Bourgeois Looms Large at the Guggenheim

The spiral is a crucial metaphor for Bourgeois, who incorporates the symbol into much of her work as a representation of control and freedom, of space and movement.

poster for Louise Bourgeois Exhibition

Louise Bourgeois Exhibition

at Guggenheim Museum
in the Upper East Side area
This event has ended - (2008-06-27 - 2008-09-28)

In Reviews by Anna Rosencranz 2008-06-27 print

The architecture of the Guggenheim Museum has a reputation for overshadowing its exhibitions; the museum’s organic geometry is symphonic in organization, a breathtaking whole. But there could not have been a better location for the current Louise Bourgeois retrospective, the most extensive showcase of her work to date. The exhibit is an expanded version of what was previously on view at Tate Modern in London and Centre Pompidou in Paris, having landed in New York with 40 additional loans, most of them large-scale installation pieces. The exhibition’s scope is grand in both dimension and quantity.

Louise Bourgeois in 1990 with her marble sculpture 'Eye to Eye' (1970). 
Photo by Raimon Ramis. 
© Louise Bourgeois
Bourgeois is known primarily for her work as a sculptor (although this title does her little justice), and is still an active artist at age 96, working and hosting Sunday Salons for emerging artists in her Chelsea apartment. Born in Paris in 1911, she began her career in New York as a painter, but quickly abandoned two dimensions in favor of a multitude of medium (wax, plaster, plastic, rubber, latex, fabric, metal and wood, for a start), and the Guggenheim has selected critical pieces from all phases of her working life.

The exhibition is arranged in chronological order in the museum’s rotunda, a spiral walkway that reaches to the sixth floor, beginning with her earliest Femme Maison series and ending with the largest of her installations. The spiral is a crucial metaphor for Bourgeois, who incorporates the symbol into much of her work as a representation of control and freedom, of space and movement.

Here museum and art compliment each other harmoniously: as we ascend the spiral we are able to see the art on lower levels from above, as though peering through the clouds. The result is similar to viewing Bourgeois’ 1969 Cumul series, where white marble clusters of anthropomorphic shapes resemble erotic topographic maps.

From this birds-eye view, the configuration of 1949’s Blind Vigil (wooden totems like human bodies) looks less like an art piece and more like a gathering of friends at a party, and her iconic, menacing bronze spider looms in the lobby as though it will devour museum visitors. Most of what is on display is sculpture, from her mixed-media amoebas to the freestanding enclosures of the Cell series (1989-93) and the devastating The Deconstruction of the Father (1974), Bourgeois’ first-ever installation, made of plastic, latex, wood and fabric, bathed in red light and recessed, cave-like, into the museum wall. We are also treated to drawings and her early paintings, most of which exit independent of her sculptural work, rather than as sketches.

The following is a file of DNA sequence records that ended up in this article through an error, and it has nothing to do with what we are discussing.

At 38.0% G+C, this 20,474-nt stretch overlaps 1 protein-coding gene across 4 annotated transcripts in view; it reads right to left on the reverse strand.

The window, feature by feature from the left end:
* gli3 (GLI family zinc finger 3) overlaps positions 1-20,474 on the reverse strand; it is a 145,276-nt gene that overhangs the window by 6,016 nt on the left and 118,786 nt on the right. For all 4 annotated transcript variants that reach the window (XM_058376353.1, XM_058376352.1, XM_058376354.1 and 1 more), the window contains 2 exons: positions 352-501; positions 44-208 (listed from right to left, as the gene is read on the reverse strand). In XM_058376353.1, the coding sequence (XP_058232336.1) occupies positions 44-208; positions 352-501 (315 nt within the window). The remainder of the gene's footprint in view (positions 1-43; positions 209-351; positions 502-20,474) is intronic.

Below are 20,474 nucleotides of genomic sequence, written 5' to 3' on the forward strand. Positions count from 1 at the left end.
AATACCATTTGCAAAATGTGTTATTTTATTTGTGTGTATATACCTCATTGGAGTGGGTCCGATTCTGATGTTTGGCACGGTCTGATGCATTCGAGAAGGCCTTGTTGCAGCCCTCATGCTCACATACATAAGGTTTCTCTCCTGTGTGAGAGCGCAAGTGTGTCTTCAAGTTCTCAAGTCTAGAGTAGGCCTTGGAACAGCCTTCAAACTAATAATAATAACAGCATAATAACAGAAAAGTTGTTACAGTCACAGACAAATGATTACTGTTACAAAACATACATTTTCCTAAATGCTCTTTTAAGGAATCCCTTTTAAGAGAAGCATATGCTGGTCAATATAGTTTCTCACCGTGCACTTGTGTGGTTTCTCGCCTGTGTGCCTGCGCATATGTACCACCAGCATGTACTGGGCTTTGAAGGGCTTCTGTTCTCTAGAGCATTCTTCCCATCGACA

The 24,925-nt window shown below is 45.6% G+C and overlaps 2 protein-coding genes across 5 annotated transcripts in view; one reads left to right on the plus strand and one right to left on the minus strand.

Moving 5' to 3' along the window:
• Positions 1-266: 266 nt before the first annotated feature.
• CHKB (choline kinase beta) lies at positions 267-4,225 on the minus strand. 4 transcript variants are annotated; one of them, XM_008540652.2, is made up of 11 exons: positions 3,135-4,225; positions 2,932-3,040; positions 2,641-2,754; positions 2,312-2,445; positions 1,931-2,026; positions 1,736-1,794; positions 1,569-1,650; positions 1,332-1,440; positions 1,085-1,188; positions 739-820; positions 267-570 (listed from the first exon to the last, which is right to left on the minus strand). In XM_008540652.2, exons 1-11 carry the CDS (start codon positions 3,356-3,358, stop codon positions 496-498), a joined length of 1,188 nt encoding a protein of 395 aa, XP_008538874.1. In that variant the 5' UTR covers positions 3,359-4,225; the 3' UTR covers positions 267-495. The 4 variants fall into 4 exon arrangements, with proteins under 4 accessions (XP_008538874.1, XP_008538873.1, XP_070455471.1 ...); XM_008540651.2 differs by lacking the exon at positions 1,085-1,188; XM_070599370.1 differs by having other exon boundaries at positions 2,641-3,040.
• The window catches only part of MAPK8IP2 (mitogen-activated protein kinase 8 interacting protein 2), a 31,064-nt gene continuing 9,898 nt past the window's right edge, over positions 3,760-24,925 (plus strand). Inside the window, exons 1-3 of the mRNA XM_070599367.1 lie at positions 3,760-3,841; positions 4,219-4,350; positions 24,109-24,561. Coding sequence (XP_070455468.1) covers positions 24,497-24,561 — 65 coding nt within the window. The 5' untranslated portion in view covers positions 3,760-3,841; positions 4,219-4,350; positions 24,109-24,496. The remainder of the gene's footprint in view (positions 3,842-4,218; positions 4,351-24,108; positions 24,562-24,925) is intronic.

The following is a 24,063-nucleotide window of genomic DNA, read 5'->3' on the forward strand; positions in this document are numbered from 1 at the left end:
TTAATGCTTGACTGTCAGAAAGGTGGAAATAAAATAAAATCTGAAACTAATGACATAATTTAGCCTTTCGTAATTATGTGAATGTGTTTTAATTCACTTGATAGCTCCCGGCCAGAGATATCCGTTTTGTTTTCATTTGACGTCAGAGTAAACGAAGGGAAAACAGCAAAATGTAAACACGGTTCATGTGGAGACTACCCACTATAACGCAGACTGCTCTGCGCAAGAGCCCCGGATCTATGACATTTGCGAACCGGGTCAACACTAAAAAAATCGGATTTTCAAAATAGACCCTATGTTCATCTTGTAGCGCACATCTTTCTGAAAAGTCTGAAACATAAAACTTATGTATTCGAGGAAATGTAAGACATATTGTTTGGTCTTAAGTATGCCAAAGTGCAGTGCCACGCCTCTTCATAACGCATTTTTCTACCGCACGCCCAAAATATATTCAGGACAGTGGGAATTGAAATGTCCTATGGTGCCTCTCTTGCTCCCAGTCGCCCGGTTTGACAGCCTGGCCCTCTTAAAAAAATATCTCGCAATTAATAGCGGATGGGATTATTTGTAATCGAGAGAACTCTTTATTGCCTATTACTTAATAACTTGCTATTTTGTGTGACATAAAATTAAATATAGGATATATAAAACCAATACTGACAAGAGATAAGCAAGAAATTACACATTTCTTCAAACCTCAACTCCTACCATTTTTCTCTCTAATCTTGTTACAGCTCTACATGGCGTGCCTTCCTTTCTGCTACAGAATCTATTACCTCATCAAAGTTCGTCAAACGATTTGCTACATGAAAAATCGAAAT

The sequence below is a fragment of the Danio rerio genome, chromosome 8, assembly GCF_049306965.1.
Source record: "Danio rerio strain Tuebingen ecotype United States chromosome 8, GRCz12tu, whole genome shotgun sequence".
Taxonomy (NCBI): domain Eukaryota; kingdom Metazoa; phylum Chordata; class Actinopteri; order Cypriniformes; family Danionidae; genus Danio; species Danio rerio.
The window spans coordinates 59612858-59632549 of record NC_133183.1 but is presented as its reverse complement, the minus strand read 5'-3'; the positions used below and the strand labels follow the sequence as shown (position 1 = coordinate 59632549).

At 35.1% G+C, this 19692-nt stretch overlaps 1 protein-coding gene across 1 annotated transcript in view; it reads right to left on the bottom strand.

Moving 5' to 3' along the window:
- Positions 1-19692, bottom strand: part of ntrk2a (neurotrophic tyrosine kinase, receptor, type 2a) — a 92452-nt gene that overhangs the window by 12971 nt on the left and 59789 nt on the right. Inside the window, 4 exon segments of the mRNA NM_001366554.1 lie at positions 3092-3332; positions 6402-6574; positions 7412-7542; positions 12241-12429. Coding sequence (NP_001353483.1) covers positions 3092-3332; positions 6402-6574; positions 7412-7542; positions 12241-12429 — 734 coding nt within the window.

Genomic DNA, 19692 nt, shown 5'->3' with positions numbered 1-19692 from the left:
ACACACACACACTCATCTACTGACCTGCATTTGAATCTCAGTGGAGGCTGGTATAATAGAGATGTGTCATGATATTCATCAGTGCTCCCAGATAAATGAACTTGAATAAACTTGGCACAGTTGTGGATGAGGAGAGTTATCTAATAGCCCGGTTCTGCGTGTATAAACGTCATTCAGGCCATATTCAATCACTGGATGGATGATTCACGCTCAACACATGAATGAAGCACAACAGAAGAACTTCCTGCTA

Louise Bourgeois, 
'Cumul I' (1968),
Marble, wood plinth,
20 1/16 x 50 x 48 1/16 inches.
Centre Pompidou, Paris,
© Louise BourgeoisInstallation view of 'Spider Couple', Untitled, and Untitled at Solomon R. Guggenheim Museum, New York, 2008
© Solomon R. Guggenheim Foundation New York.
Photo by David Heald.


As we spiral toward the sixth floor, the pieces become larger and more sprawling. Her newest work includes the familiar imagery of the spider and sewing needles, of cloth, mirror and string. These repeated symbols, references to preserved memories of childhood and family, to memory itself, are intimate and eerie, maybe even sinister.

Much has been written about Bourgeois’ personal life and traumatic early childhood, and the effect they continue to have on her work. On view in the Guggenheim’s Sackler Center is “A Life in Pictures: Louise Bourgeois,” a small exhibition of photographs of the artist, passports, identification cards and excerpts from her diaries in both French and English. While perhaps not necessary, knowledge of her past illuminates what guides her to revisit the shapes and images used throughout her long career: the home, tapestry, body parts and their derivatives. This supplementary collection is the perfect pairing to her retrospective, an exhaustive overview of a remarkable career and vision.

The exhibition is on view at the Solomon R. Guggenheim Museum from June 27-September 28, 2008.

ALSO OF INTEREST
Louise Bourgeois: The Spider, Mistress, and The Tangerine (2006), directed by Marion Cajori and Amei Wallach, showing at New York’s Film Forum June 25-July 8, 2008.

Louise Bourgeois: Portrait Trilogy (1995-2007), directed by Brigitte Cornand, showing at New York’s Anthology Film July 9-20, 2008.

Anna Rosencranz

Anna Rosencranz. Born in Rhode Island and raised throughout New England, Anna Rosencranz currently lives and works in New York City, where she writes and freelances in the arts. She is a graduate of the New School University and enjoys food, travel and the ocean. » See other writings

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